What is patellofemoral pain syndrome?
Avid runners in Singapore may experience pain behind or around the kneecap after a run. This may be a sign of a condition commonly known as Runner’s Knee, also known as patellofemoral pain syndrome. The knee is the largest joint in the body and it is composed of the femur (thigh bone), tibia (leg bone), and patella (knee cap). The kneecap rests on the sulcus of the thigh bone and articulates smoothly with it. The patellofemoral pain syndrome is the misalignment of the kneecap against the thigh bone which causes tracking disorder during knee movement.
What are the signs and symptoms?
The main symptom of patellofemoral pain syndrome is a diffuse pain or stiffness in the kneecap and its surrounding soft tissue. Pain is worse when the knee undergoes flexion and extension motions such as kneeling, climbing stairs, running, jumping and cycling. Grinding or clicking sensations can also be felt at times. Sitting in a bent knee position for too long may also trigger pain, such as in the cinema or on a plane.
What causes patellofemoral pain syndrome?
The most common cause of patellofemoral pain syndrome is the poor biomechanical function of the lower limb (i.e. the way your leg functions whist walking and exercising). This can be due to a poor control around the hip and/or poor foot function such as flat foot which can be corrected by customized flat foot insoles.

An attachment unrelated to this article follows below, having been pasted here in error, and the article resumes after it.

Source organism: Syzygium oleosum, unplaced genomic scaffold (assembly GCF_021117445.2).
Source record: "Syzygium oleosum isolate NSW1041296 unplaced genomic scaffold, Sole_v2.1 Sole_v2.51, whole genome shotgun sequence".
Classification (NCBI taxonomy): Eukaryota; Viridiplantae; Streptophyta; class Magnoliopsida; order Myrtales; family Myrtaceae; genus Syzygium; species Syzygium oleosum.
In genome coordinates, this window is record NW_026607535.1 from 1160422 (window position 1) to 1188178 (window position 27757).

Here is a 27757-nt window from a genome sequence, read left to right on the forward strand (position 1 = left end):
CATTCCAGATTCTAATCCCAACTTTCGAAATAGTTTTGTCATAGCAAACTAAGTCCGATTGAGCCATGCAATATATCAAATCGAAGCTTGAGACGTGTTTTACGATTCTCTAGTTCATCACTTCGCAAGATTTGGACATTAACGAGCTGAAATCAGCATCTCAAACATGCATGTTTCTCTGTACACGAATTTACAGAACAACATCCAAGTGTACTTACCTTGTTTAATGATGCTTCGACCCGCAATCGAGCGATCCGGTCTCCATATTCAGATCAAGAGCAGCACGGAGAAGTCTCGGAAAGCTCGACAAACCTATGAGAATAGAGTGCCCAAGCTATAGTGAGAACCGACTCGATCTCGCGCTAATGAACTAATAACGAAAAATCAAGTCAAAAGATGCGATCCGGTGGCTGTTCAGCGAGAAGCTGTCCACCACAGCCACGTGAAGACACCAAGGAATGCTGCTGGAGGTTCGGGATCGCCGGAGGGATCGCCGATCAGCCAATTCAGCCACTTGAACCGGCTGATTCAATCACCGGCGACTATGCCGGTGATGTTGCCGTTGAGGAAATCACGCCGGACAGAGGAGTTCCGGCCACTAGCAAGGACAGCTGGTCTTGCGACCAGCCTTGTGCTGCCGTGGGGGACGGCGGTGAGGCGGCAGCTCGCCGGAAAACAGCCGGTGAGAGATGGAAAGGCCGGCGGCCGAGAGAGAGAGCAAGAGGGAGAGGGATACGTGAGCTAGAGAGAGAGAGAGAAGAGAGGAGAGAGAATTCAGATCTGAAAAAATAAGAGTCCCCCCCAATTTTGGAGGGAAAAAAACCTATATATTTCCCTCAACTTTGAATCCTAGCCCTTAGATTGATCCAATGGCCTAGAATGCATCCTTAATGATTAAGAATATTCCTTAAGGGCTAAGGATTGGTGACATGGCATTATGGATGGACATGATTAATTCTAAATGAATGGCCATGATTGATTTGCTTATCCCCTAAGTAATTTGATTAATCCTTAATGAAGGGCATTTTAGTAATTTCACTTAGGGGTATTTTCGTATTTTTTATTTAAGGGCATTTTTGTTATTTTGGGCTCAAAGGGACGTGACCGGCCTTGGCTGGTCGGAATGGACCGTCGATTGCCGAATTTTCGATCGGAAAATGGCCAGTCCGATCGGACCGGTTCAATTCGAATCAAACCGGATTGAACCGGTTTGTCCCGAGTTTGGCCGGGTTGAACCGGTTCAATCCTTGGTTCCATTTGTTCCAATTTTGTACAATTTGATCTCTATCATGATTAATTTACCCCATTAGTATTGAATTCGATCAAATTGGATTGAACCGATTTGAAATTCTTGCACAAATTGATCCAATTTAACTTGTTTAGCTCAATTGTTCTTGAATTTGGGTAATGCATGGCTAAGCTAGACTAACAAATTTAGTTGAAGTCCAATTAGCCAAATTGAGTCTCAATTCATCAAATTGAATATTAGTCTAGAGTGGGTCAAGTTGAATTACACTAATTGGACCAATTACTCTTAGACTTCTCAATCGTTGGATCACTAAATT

Some factors which can contribute to worsening of the syndrome are:
- Muscular weakness/imbalances at the front of the thigh (quadriceps)
- Malalignment between the position of the knee cap and the thigh bone
- Increased level of physical activities
- Improper training techniques or equipment
How is it diagnosed?
Diagnosing patellofemoral pain syndrome requires the physical examination and gait analysis. Imaging such as X-rays can be helpful in ruling out chondromalacia patella (kneecap arthritis), which is often associated with patellofemoral pain syndrome.
What can a podiatrist do for you?
Treatment often involves:
- Custom orthotics
- Physical therapy
- Stretching and strengthening exercises
- Knee bracing
- Sports Taping
- Footwear modification
One solution to this syndrome is surgery, but for patients who prefer to avoid surgery, they can opt for conservative, non-invasive treatments by qualified podiatrists. If you suspect that you have patellofemoral pain syndrome, it is advisable to visit a podiatrist for a proper diagnosis and treatment before the condition worsens and impairs your sports and daily activities.